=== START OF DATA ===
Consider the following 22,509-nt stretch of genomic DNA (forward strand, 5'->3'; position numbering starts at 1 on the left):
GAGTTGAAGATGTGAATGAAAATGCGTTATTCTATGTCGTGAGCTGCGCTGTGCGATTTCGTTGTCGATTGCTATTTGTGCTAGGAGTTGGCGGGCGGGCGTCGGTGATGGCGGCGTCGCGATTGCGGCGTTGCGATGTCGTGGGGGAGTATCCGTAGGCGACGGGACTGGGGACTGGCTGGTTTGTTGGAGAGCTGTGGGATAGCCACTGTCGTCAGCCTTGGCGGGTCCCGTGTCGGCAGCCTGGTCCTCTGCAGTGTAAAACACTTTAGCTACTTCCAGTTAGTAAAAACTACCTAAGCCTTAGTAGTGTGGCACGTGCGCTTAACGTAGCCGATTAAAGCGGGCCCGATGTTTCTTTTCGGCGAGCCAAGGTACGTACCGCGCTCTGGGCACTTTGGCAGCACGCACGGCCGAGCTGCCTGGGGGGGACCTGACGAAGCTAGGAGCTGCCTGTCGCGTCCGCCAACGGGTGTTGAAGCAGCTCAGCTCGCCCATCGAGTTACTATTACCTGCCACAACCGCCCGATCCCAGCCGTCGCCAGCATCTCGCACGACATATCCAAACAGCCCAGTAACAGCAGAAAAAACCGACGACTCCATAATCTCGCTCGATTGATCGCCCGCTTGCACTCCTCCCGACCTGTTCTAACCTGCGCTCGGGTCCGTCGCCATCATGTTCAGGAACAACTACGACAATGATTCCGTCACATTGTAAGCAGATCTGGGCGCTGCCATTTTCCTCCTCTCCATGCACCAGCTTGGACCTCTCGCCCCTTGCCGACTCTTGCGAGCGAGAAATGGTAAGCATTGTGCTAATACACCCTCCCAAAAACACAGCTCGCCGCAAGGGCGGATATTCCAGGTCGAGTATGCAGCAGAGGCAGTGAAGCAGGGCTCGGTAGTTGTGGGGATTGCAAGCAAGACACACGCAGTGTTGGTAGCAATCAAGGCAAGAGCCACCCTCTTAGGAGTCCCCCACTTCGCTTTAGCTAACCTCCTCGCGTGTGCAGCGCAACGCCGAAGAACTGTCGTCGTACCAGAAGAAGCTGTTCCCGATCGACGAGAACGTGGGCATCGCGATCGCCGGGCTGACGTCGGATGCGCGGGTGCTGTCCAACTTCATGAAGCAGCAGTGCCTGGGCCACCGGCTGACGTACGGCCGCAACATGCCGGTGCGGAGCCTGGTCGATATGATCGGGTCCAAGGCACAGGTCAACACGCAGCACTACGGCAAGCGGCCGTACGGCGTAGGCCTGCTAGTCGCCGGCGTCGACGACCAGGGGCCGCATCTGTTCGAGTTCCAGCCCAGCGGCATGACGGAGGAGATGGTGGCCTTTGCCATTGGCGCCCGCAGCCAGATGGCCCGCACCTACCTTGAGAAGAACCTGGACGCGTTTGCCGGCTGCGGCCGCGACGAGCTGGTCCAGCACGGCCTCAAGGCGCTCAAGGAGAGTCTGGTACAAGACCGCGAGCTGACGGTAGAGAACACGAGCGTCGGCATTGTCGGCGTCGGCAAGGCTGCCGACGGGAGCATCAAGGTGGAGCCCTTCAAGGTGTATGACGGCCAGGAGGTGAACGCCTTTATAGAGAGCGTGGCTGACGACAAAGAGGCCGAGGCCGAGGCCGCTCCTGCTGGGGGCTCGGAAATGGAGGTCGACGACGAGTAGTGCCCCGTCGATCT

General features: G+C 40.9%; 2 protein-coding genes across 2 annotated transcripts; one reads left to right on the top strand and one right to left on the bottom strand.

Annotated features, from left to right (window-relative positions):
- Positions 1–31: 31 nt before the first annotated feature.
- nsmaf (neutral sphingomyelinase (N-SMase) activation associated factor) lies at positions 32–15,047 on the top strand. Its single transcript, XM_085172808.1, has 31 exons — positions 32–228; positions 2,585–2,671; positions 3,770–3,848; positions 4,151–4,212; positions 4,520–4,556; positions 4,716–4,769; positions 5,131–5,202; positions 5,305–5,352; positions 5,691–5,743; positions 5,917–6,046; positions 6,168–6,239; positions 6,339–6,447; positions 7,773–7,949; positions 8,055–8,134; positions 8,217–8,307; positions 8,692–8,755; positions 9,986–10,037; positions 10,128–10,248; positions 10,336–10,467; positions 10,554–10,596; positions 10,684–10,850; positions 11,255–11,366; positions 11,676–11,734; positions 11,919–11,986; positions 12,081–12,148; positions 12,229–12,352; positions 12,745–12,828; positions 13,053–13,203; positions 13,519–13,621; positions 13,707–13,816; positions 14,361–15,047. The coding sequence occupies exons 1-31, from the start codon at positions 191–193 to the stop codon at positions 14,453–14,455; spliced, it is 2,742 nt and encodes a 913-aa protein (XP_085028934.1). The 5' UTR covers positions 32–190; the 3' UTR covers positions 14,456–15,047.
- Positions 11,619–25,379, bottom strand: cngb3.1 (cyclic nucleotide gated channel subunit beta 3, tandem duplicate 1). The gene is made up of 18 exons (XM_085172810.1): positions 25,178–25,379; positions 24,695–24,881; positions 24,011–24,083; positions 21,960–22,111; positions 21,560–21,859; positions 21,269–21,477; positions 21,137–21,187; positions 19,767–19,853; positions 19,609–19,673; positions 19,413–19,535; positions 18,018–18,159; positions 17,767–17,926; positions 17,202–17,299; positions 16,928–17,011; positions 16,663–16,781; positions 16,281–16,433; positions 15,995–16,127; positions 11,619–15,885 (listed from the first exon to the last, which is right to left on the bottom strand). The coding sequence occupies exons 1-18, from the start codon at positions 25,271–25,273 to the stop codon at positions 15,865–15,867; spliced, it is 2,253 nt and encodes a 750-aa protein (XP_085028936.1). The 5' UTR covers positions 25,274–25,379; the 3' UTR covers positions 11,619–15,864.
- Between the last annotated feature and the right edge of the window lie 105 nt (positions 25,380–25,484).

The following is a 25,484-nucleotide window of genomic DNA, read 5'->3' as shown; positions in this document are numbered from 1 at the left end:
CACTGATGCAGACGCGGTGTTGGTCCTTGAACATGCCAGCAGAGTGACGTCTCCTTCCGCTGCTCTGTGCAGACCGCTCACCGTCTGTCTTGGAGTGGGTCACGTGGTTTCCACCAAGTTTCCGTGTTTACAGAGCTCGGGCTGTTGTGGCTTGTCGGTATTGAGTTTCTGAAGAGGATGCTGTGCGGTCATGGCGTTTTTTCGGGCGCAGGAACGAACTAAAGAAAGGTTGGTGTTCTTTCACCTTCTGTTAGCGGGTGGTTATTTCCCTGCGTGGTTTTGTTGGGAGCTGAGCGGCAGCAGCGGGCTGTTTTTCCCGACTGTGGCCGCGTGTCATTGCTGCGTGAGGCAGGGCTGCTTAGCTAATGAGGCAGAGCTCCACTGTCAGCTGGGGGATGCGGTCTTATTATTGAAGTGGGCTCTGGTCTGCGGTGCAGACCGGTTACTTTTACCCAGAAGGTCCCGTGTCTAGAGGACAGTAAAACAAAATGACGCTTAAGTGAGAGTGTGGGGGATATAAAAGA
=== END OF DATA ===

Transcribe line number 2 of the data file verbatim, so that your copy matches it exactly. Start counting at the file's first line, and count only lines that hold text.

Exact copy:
GAGTTGAAGATGTGAATGAAAATGCGTTATTCTATGTCGTGAGCTGCGCTGTGCGATTTCGTTGTCGATTGCTATTTGTGCTAGGAGTTGGCGGGCGGGCGTCGGTGATGGCGGCGTCGCGATTGCGGCGTTGCGATGTCGTGGGGGAGTATCCGTAGGCGACGGGACTGGGGACTGGCTGGTTTGTTGGAGAGCTGTGGGATAGCCACTGTCGTCAGCCTTGGCGGGTCCCGTGTCGGCAGCCTGGTCCTCTGCAGTGTAAAACACTTTAGCTACTTCCAGTTAGTAAAAACTACCTAAGCCTTAGTAGTGTGGCACGTGCGCTTAACGTAGCCGATTAAAGCGGGCCCGATGTTTCTTTTCGGCGAGCCAAGGTACGTACCGCGCTCTGGGCACTTTGGCAGCACGCACGGCCGAGCTGCCTGGGGGGGACCTGACGAAGCTAGGAGCTGCCTGTCGCGTCCGCCAACGGGTGTTGAAGCAGCTCAGCTCGCCCATCGAGTTACTATTACCTGCCACAACCGCCCGATCCCAGCCGTCGCCAGCATCTCGCACGACATATCCAAACAGCCCAGTAACAGCAGAAAAAACCGACGACTCCATAATCTCGCTCGATTGATCGCCCGCTTGCACTCCTCCCGACCTGTTCTAACCTGCGCTCGGGTCCGTCGCCATCATGTTCAGGAACAACTACGACAATGATTCCGTCACATTGTAAGCAGATCTGGGCGCTGCCATTTTCCTCCTCTCCATGCACCAGCTTGGACCTCTCGCCCCTTGCCGACTCTTGCGAGCGAGAAATGGTAAGCATTGTGCTAATACACCCTCCCAAAAACACAGCTCGCCGCAAGGGCGGATATTCCAGGTCGAGTATGCAGCAGAGGCAGTGAAGCAGGGCTCGGTAGTTGTGGGGATTGCAAGCAAGACACACGCAGTGTTGGTAGCAATCAAGGCAAGAGCCACCCTCTTAGGAGTCCCCCACTTCGCTTTAGCTAACCTCCTCGCGTGTGCAGCGCAACGCCGAAGAACTGTCGTCGTACCAGAAGAAGCTGTTCCCGATCGACGAGAACGTGGGCATCGCGATCGCCGGGCTGACGTCGGATGCGCGGGTGCTGTCCAACTTCATGAAGCAGCAGTGCCTGGGCCACCGGCTGACGTACGGCCGCAACATGCCGGTGCGGAGCCTGGTCGATATGATCGGGTCCAAGGCACAGGTCAACACGCAGCACTACGGCAAGCGGCCGTACGGCGTAGGCCTGCTAGTCGCCGGCGTCGACGACCAGGGGCCGCATCTGTTCGAGTTCCAGCCCAGCGGCATGACGGAGGAGATGGTGGCCTTTGCCATTGGCGCCCGCAGCCAGATGGCCCGCACCTACCTTGAGAAGAACCTGGACGCGTTTGCCGGCTGCGGCCGCGACGAGCTGGTCCAGCACGGCCTCAAGGCGCTCAAGGAGAGTCTGGTACAAGACCGCGAGCTGACGGTAGAGAACACGAGCGTCGGCATTGTCGGCGTCGGCAAGGCTGCCGACGGGAGCATCAAGGTGGAGCCCTTCAAGGTGTATGACGGCCAGGAGGTGAACGCCTTTATAGAGAGCGTGGCTGACGACAAAGAGGCCGAGGCCGAGGCCGCTCCTGCTGGGGGCTCGGAAATGGAGGTCGACGACGAGTAGTGCCCCGTCGATCT